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Chapter 2. The Rules: Understanding Your... > Common Features of 401(k) Plans - Pg. 16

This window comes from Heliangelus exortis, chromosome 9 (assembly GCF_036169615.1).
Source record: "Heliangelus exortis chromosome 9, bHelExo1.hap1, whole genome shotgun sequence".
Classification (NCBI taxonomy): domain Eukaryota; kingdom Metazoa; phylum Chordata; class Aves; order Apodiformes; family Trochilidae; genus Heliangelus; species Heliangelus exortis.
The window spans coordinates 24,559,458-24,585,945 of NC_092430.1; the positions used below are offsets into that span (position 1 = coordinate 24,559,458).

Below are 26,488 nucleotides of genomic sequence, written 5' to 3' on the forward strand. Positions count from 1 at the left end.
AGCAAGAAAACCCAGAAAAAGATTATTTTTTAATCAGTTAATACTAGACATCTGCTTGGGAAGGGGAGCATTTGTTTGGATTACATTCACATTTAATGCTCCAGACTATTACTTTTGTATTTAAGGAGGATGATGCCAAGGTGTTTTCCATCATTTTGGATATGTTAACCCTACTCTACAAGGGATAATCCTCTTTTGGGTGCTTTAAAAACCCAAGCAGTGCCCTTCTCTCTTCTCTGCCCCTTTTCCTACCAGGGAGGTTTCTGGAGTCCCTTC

The Rules: Understanding Your 401(k) 16 Our Advice Too young or too new to participate? Read this! January 1, 1999, was an important date for 401(k) plans that have a restriction of age 21 or one year of service. After December 31, 1998, companies can let you into the 401(k) and not affect their discrimination tests. Bring this new law to your employer's attention. Maybe he'll change the rules for you. 401(k) plans are almost always made available to full-time salaried and full-time hourly workers. Union workers can have a 401(k), but usually they get it only when it's negotiated in their agreement with management. Part-time workers who work fewer than 1,000 hours per year have about a 50 percent probability of getting a 401(k). A trend you're likely to see at your employer is automatic enrollment. This plan feature requires employees to do what they should be doing, participating in their 401(k), at least at a nominal amount. So, if you don't un-enroll, you're forced to take the company match. Tough stuff! Terms to Know